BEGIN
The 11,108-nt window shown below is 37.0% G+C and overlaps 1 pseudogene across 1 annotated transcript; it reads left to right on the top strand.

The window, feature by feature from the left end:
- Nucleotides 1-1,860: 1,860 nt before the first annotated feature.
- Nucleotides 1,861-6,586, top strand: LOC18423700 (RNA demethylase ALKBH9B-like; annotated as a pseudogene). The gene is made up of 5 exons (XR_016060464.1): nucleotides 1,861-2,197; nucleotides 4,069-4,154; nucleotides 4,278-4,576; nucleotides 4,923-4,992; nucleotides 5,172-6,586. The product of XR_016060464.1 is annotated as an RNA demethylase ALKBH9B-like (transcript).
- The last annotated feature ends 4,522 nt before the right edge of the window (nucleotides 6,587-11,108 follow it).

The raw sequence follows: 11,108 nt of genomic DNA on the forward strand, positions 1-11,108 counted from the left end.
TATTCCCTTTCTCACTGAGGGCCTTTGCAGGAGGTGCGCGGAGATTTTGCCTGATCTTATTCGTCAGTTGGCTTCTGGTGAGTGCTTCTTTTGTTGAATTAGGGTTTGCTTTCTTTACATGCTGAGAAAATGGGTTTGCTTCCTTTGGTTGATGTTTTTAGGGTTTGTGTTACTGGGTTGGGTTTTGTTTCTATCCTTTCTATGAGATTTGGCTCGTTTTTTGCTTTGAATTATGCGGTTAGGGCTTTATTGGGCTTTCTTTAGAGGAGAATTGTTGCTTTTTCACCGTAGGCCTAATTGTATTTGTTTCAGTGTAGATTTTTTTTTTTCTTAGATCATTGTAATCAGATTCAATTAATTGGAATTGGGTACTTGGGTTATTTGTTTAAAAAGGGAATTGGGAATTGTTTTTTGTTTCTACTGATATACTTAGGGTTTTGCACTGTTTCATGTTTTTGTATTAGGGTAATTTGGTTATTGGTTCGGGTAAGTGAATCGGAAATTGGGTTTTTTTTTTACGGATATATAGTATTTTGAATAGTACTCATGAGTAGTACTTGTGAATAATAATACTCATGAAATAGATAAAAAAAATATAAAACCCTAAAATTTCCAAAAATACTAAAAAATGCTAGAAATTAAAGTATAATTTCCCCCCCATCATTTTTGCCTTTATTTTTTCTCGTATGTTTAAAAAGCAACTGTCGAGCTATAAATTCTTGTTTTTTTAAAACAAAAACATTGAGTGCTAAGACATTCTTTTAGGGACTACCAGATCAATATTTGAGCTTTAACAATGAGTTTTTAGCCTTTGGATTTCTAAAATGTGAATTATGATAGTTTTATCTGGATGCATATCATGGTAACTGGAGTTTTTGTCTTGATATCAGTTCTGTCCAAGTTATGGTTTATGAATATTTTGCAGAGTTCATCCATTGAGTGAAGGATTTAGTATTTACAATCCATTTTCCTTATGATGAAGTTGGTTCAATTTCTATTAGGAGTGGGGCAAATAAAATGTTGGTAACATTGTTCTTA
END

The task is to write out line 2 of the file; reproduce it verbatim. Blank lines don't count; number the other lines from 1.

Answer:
The window, feature by feature from the left end: